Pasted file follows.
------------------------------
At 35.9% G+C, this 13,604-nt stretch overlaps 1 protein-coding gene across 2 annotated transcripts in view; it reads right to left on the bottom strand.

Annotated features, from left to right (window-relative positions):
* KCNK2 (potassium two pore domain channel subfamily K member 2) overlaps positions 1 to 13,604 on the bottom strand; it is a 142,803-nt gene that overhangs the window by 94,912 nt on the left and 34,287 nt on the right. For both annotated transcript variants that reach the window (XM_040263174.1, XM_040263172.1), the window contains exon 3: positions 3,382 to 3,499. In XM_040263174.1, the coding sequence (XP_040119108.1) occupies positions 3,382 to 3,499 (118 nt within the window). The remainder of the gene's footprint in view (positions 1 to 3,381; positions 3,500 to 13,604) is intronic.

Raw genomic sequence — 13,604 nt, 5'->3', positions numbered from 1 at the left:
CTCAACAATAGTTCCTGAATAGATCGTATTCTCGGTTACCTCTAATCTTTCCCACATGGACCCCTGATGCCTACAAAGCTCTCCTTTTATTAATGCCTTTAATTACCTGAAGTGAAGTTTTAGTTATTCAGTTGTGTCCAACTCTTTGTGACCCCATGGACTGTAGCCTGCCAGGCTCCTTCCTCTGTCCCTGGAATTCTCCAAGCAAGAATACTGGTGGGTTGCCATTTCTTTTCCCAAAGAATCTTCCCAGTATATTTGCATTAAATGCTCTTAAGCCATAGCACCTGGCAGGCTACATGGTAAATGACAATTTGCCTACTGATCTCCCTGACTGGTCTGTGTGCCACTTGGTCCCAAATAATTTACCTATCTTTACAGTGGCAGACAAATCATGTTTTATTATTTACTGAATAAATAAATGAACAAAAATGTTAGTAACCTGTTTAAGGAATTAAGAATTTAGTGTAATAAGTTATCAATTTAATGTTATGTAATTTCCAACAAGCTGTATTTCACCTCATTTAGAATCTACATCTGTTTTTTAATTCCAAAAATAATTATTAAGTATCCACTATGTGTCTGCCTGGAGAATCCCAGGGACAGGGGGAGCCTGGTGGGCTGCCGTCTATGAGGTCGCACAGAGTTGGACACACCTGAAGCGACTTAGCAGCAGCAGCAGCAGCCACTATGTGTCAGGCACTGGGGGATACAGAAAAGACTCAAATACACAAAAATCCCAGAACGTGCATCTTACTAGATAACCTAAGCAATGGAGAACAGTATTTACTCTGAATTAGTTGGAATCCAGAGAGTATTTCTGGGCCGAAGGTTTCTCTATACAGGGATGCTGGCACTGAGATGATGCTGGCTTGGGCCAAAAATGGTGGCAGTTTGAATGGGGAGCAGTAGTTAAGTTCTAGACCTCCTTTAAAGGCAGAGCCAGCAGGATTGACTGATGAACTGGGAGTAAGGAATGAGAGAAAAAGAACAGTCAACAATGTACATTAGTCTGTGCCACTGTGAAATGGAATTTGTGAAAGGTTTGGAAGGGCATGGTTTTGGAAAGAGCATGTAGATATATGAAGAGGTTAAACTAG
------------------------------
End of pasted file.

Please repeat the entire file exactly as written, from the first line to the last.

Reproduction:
At 35.9% G+C, this 13,604-nt stretch overlaps 1 protein-coding gene across 2 annotated transcripts in view; it reads right to left on the bottom strand.

Annotated features, from left to right (window-relative positions):
* KCNK2 (potassium two pore domain channel subfamily K member 2) overlaps positions 1 to 13,604 on the bottom strand; it is a 142,803-nt gene that overhangs the window by 94,912 nt on the left and 34,287 nt on the right. For both annotated transcript variants that reach the window (XM_040263174.1, XM_040263172.1), the window contains exon 3: positions 3,382 to 3,499. In XM_040263174.1, the coding sequence (XP_040119108.1) occupies positions 3,382 to 3,499 (118 nt within the window). The remainder of the gene's footprint in view (positions 1 to 3,381; positions 3,500 to 13,604) is intronic.

Raw genomic sequence — 13,604 nt, 5'->3', positions numbered from 1 at the left:
CTCAACAATAGTTCCTGAATAGATCGTATTCTCGGTTACCTCTAATCTTTCCCACATGGACCCCTGATGCCTACAAAGCTCTCCTTTTATTAATGCCTTTAATTACCTGAAGTGAAGTTTTAGTTATTCAGTTGTGTCCAACTCTTTGTGACCCCATGGACTGTAGCCTGCCAGGCTCCTTCCTCTGTCCCTGGAATTCTCCAAGCAAGAATACTGGTGGGTTGCCATTTCTTTTCCCAAAGAATCTTCCCAGTATATTTGCATTAAATGCTCTTAAGCCATAGCACCTGGCAGGCTACATGGTAAATGACAATTTGCCTACTGATCTCCCTGACTGGTCTGTGTGCCACTTGGTCCCAAATAATTTACCTATCTTTACAGTGGCAGACAAATCATGTTTTATTATTTACTGAATAAATAAATGAACAAAAATGTTAGTAACCTGTTTAAGGAATTAAGAATTTAGTGTAATAAGTTATCAATTTAATGTTATGTAATTTCCAACAAGCTGTATTTCACCTCATTTAGAATCTACATCTGTTTTTTAATTCCAAAAATAATTATTAAGTATCCACTATGTGTCTGCCTGGAGAATCCCAGGGACAGGGGGAGCCTGGTGGGCTGCCGTCTATGAGGTCGCACAGAGTTGGACACACCTGAAGCGACTTAGCAGCAGCAGCAGCAGCCACTATGTGTCAGGCACTGGGGGATACAGAAAAGACTCAAATACACAAAAATCCCAGAACGTGCATCTTACTAGATAACCTAAGCAATGGAGAACAGTATTTACTCTGAATTAGTTGGAATCCAGAGAGTATTTCTGGGCCGAAGGTTTCTCTATACAGGGATGCTGGCACTGAGATGATGCTGGCTTGGGCCAAAAATGGTGGCAGTTTGAATGGGGAGCAGTAGTTAAGTTCTAGACCTCCTTTAAAGGCAGAGCCAGCAGGATTGACTGATGAACTGGGAGTAAGGAATGAGAGAAAAAGAACAGTCAACAATGTACATTAGTCTGTGCCACTGTGAAATGGAATTTGTGAAAGGTTTGGAAGGGCATGGTTTTGGAAAGAGCATGTAGATATATGAAGAGGTTAAACTAG